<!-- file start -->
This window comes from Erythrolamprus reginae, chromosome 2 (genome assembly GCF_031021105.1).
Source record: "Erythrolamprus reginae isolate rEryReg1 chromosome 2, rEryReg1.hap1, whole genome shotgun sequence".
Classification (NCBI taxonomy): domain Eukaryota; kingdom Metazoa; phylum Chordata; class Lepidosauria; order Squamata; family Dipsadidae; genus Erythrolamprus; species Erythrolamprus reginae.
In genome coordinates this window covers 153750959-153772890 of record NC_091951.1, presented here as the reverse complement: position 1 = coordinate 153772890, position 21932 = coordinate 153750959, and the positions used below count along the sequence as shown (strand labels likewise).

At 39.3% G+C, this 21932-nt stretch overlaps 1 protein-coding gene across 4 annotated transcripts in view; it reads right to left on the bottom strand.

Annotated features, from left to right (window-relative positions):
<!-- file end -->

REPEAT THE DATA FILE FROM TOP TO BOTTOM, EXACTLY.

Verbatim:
This window comes from Erythrolamprus reginae, chromosome 2 (genome assembly GCF_031021105.1).
Source record: "Erythrolamprus reginae isolate rEryReg1 chromosome 2, rEryReg1.hap1, whole genome shotgun sequence".
Classification (NCBI taxonomy): domain Eukaryota; kingdom Metazoa; phylum Chordata; class Lepidosauria; order Squamata; family Dipsadidae; genus Erythrolamprus; species Erythrolamprus reginae.
In genome coordinates this window covers 153750959-153772890 of record NC_091951.1, presented here as the reverse complement: position 1 = coordinate 153772890, position 21932 = coordinate 153750959, and the positions used below count along the sequence as shown (strand labels likewise).

At 39.3% G+C, this 21932-nt stretch overlaps 1 protein-coding gene across 4 annotated transcripts in view; it reads right to left on the bottom strand.

Annotated features, from left to right (window-relative positions):